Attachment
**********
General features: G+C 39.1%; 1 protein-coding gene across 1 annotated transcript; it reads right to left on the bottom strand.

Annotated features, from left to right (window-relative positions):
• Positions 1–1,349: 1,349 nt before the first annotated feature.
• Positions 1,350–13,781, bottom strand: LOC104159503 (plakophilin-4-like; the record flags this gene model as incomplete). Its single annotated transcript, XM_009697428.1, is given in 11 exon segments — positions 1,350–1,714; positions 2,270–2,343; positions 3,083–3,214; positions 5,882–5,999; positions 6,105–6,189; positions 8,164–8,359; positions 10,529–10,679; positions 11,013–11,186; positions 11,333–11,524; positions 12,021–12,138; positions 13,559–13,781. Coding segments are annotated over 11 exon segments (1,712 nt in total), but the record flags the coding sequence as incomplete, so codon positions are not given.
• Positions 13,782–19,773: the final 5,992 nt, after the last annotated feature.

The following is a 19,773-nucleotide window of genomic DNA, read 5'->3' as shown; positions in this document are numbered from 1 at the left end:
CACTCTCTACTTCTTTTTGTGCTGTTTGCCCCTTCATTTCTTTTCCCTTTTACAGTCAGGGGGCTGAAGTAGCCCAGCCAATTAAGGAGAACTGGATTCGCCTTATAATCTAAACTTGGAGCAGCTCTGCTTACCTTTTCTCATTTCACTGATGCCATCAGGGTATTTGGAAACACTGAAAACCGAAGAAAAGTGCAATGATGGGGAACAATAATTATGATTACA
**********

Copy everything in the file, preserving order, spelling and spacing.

General features: G+C 39.1%; 1 protein-coding gene across 1 annotated transcript; it reads right to left on the bottom strand.

Annotated features, from left to right (window-relative positions):
• Positions 1–1,349: 1,349 nt before the first annotated feature.
• Positions 1,350–13,781, bottom strand: LOC104159503 (plakophilin-4-like; the record flags this gene model as incomplete). Its single annotated transcript, XM_009697428.1, is given in 11 exon segments — positions 1,350–1,714; positions 2,270–2,343; positions 3,083–3,214; positions 5,882–5,999; positions 6,105–6,189; positions 8,164–8,359; positions 10,529–10,679; positions 11,013–11,186; positions 11,333–11,524; positions 12,021–12,138; positions 13,559–13,781. Coding segments are annotated over 11 exon segments (1,712 nt in total), but the record flags the coding sequence as incomplete, so codon positions are not given.
• Positions 13,782–19,773: the final 5,992 nt, after the last annotated feature.

The following is a 19,773-nucleotide window of genomic DNA, read 5'->3' as shown; positions in this document are numbered from 1 at the left end:
CACTCTCTACTTCTTTTTGTGCTGTTTGCCCCTTCATTTCTTTTCCCTTTTACAGTCAGGGGGCTGAAGTAGCCCAGCCAATTAAGGAGAACTGGATTCGCCTTATAATCTAAACTTGGAGCAGCTCTGCTTACCTTTTCTCATTTCACTGATGCCATCAGGGTATTTGGAAACACTGAAAACCGAAGAAAAGTGCAATGATGGGGAACAATAATTATGATTACA